Herd of elephants bathing in the jungle river of Sri Lanka

Drones have been used to ward off elephants from destroying crops because of their bee-like buzzing noise, they’re also being used to help the same animals from being hunted for their ivory in Africa. Since off-the-shelf UAVs can easily give pilots an aerial perspective, non-profit Mara Elephant Project (MEP) in Kenya started using drones to fight elephant poaching as far back as 2012. 

How Have Drones Helped Curb Elephant Poaching?

Drones are just one tool used by MEP Engineers, but they have been a huge contributing factor in capturing poachers. Tracking elephant movements are also easier thanks to drones, and the intelligence they have gathered have provided local authorities with evidence to make arrests. Since elephants are repelled by the buzzing noise of drones, they are also first deployed by rangers to ward elephants away from unwanted areas.

It is important to donate to MEP because MEP is at the forefront of anti-poaching initiatives that are near to my heart. It’s important that groups like them receive both the money and equipment to fight the illicit wildlife trade industry. It’s getting out of hand and we need to something in the near future. African elephants are in trouble. Each year, tens of thousands of the enormous creatures are killed for their tusks, and conservationists fear they are on the road to extinction. But now, aerial drones, which first proved their value decades ago on military battlefields, are proving to be a key player in the ongoing battle against poachers. For the past four years, anti-poaching drones have been flying over national parks and game reserves in South Africa, Malawi, and Zimbabwe. Soon, they’ll begin flying in Botswana as part of an anti-poaching campaign at that site. 

It is important to donate to MEP because MEP is at the forefront of anti-poaching initiatives that are near to my heart. It’s important that groups like them receive both the money and equipment to fight the illicit wildlife trade industry. It’s getting out of hand and we need to something in the near future. African elephants are in trouble. Each year, tens of thousands of the enormous creatures are killed for their tusks, and conservationists fear they are on the road to extinction. But now, aerial drones, which first proved their value decades ago on military battlefields, are proving to be a key player in the ongoing battle against poachers. For the past four years, anti-poaching drones have been flying over national parks and game reserves in South Africa, Malawi, and Zimbabwe. Soon, they’ll begin flying in Botswana as part of an anti-poaching campaign at that site.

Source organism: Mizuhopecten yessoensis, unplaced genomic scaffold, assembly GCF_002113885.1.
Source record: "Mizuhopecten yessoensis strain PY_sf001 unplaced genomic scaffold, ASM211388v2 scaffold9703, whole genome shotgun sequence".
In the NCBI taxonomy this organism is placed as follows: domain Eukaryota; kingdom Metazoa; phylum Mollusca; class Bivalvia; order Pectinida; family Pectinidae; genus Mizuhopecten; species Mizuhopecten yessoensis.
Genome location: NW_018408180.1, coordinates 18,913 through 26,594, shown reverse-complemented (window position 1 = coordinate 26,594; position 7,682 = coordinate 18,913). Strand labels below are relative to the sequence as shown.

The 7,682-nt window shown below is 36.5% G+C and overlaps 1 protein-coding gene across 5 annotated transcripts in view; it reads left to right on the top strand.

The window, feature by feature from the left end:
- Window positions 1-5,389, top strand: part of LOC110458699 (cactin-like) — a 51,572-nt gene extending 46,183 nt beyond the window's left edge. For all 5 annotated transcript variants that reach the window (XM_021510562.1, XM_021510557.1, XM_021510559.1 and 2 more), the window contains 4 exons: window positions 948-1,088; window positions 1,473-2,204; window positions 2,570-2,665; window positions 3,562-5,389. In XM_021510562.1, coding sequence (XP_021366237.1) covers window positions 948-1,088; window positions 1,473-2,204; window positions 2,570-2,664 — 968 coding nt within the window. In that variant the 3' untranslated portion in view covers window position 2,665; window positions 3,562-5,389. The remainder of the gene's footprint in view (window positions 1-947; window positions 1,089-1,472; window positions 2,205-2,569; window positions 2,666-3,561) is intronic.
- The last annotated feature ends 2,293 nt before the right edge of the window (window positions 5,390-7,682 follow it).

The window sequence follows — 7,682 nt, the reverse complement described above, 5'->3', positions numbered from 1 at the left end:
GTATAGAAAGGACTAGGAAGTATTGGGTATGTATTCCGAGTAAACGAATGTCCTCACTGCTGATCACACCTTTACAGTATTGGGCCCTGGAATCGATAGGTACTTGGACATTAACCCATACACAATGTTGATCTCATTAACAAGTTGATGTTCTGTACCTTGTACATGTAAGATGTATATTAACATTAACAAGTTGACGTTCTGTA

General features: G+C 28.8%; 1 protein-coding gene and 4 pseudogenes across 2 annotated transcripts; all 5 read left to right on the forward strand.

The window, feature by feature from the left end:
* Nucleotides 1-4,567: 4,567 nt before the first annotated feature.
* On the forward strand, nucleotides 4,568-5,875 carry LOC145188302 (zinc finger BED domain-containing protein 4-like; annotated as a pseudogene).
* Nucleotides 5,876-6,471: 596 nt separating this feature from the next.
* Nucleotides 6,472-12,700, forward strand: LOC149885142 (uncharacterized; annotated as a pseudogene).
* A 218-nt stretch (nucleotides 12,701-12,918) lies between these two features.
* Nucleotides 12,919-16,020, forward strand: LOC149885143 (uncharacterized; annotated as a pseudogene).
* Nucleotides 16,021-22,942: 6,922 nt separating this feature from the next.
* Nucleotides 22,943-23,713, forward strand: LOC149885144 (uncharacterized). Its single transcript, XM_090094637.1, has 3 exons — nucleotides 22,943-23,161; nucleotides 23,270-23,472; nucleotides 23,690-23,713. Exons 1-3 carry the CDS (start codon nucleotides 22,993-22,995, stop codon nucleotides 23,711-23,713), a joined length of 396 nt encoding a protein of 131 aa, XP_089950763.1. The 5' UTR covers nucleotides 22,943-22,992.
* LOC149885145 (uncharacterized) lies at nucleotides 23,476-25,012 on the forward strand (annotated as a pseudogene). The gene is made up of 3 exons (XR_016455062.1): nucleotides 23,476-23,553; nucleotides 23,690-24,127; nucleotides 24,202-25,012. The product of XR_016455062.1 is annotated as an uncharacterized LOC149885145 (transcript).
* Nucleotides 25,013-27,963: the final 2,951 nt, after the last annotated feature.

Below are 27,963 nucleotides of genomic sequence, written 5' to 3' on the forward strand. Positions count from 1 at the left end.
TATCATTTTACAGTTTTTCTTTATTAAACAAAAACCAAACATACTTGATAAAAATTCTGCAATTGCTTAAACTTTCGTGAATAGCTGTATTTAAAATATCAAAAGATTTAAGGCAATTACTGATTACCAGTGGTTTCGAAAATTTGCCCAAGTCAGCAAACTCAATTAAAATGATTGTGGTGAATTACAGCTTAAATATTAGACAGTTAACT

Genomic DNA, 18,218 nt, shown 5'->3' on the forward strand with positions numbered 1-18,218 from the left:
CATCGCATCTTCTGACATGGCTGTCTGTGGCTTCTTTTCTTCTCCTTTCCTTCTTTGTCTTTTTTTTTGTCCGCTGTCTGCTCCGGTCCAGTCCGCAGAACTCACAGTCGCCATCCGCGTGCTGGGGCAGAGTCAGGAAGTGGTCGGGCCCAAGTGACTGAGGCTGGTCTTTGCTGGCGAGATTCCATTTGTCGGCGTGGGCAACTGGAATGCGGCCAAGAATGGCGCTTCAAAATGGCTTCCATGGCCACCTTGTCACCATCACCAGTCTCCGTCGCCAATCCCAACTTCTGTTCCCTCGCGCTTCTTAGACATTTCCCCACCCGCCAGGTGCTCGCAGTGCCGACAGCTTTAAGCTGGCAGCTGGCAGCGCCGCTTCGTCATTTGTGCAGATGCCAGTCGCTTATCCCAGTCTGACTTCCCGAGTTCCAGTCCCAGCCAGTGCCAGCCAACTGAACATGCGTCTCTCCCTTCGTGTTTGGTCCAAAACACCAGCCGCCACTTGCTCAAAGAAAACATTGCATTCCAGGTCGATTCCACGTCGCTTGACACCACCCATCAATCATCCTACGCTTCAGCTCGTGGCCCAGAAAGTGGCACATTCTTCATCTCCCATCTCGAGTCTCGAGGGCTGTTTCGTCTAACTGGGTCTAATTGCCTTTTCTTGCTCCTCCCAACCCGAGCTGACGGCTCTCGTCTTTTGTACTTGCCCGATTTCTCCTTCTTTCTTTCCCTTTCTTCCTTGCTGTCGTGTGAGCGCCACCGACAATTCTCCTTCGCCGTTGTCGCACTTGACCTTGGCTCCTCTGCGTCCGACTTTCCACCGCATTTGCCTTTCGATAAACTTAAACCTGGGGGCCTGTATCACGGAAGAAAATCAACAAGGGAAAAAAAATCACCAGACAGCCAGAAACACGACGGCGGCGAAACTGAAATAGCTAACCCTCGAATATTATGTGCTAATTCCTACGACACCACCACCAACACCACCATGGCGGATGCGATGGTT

The drones, made by the South African company UAV Drone Solutions (UDS), can stay aloft for two-and-a-half hours while relaying live video from their onboard cameras to ground-based crews up to 15 miles away. The crews then share surveillance information and videos with park rangers and local police.  Drone videos haven’t yet resulted in any convictions for poaching in the area. But experts are convinced that the drones have helped deter the poaching of elephants as well as rhinos, which are often killed for their horns.  Many parks and reserves, Elephant and Rhino poaching has dropped significantly. Drones are particularly effective at potting poachers at night, when anti-poaching teams in helicopters are grounded.

There is a lot of interesting applications, while drones alone are not the total answer, they can giver Engineers and Rangers eyes in the sky by feeding thermal images to operators on the ground. Also, park rangers have approximate whereabouts of poachers so they can make a good guess of their destination, saving a great deal of time, rather that laying in wait for where they might be. 

Cost and Benefits    

Mapping habitats and spotting wildlife are relatively simple propositions, but using drones for surveillance applications like anti-poaching does remain a challenge as the Drones that can stay in the air are costly. It costs about $20,000 to keep an anti-poaching drone crew in the field for one month, which includes accommodation and salaries as well as the cost of the drones and the support vehicle.  

In Conclusion: There are naysayers that say it will never work to save this Great Creature and what works better at night? The alternative is waking up in the morning and count the deceased Elephants.